non-A, non-B hepatitis

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Related to hepatitis C: hepatitis E, hepatitis B

non-A, non-B hepatitis

[‚nän ¦ā ‚nän ¦bē ‚hep·ə′tīd·əs]
(medicine)
A type of viral hepatitis that is most common among people who have received transfused blood and whose serologic tests show no evidence of hepatitis A, hepatitis B, or other types of virus such as Epstein-Barr.
McGraw-Hill Dictionary of Scientific & Technical Terms, 6E, Copyright © 2003 by The McGraw-Hill Companies, Inc.
References in periodicals archive ?
However, in reality, most people with chronic hepatitis B and hepatitis C have never been diagnosed and remain at risk of developing liver disease, including cancer.
In 2017, 1.75 million people newly developed chronic hepatitis C infection.
Immunization cannot help those already infected with hepatitis B, and no vaccine exists for hepatitis C.
The shortage of medicines has put lives of score of patients suffering from hepatitis C at risk.
As an outcome of the existence of antibodies by serologic test, patients were labeled hepatitis C positive, whereas those labeled hepatitis B positive had hepatitis B surface antigen detected in their serum.
Globally, some 700,000 people die every year from liver disease related to hepatitis C, according to the WHO.
Without quick control to contain the spread of the disease, the death rate from Hepatitis C will surpass that from AIDS.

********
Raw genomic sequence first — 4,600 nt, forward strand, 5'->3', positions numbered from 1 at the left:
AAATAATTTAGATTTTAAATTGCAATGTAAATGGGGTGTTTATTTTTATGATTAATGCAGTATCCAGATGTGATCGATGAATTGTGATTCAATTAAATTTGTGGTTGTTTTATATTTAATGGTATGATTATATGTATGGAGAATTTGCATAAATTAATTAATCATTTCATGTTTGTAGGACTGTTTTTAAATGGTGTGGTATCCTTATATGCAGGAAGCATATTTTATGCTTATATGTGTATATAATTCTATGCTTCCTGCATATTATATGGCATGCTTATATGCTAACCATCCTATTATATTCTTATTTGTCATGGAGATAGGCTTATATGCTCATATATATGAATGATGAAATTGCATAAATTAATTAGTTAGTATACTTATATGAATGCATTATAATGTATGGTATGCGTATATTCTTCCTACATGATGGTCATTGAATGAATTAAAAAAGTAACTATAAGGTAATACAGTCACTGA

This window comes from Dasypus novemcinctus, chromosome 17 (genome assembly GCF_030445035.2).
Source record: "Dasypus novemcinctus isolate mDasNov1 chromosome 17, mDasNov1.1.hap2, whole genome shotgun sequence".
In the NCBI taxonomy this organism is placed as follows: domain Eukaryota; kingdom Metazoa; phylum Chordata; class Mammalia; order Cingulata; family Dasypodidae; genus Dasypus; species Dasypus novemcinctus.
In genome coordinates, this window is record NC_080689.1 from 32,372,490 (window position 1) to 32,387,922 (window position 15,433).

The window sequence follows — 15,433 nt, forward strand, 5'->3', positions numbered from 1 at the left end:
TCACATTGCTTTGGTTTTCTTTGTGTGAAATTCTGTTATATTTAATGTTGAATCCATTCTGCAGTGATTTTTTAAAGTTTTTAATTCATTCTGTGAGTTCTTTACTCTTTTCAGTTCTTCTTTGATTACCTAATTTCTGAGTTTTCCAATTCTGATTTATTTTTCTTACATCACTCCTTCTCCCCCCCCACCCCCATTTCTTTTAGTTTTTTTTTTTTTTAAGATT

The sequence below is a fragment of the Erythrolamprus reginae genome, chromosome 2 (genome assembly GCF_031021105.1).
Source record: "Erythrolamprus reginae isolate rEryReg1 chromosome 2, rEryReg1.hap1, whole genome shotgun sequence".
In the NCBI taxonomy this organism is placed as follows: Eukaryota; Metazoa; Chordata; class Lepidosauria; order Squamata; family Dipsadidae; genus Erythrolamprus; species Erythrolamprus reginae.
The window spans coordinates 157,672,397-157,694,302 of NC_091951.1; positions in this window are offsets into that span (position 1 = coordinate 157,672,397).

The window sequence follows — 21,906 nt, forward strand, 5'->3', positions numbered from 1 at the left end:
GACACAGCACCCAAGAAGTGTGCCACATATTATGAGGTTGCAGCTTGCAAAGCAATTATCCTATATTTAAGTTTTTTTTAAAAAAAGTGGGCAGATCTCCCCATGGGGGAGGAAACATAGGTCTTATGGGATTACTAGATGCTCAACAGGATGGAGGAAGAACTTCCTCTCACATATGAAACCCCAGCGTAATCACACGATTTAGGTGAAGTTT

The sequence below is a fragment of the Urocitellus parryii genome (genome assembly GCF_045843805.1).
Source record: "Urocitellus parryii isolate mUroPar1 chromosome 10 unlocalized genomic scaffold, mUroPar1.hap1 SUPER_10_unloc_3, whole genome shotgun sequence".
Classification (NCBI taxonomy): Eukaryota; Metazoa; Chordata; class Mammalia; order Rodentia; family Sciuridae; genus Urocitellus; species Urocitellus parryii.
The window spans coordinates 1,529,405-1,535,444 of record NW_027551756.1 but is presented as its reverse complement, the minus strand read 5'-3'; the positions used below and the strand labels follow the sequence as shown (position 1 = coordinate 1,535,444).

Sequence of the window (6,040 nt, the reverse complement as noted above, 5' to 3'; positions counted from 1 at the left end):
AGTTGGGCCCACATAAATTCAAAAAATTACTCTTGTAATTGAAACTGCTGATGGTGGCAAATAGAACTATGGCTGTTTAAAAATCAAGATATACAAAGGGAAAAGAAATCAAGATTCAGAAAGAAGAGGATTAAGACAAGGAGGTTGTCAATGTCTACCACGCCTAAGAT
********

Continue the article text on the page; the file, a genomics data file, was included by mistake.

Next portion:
Hepatitis B virus was discovered in 1967 and the blood test that is used to detect the virus invented the first hepatitis B vaccine in 1969 and the hepatitis C virus was initially isolated from the serum of a person in 1989 by Choo.1 Chronic HBV infection progresses nonlinearly through 3-4 phases, from the immune-tolerant phase to immune clearance or immune active phase, to non replicative inactive phase and possible reactivation.2 Hepatitis C virus (HCV) is a single stranded RNA virus belonging to the family "Flaviviridae".
Background and Objectives: Hepatitis C and chronic kidney disease (CKD) are major global health problems and are highly prevalent in Pakistan.
There is no vaccine for hepatitis C but there has been dramatic progress on treatment for the disease in the past few years.
According to the data of Khyber Pakhtunkhwa Health Department around 50,000 patients of hepatitis were in KP as 37,000 were hepatitis C patients while more than 10,000 were hepatitis B patients.
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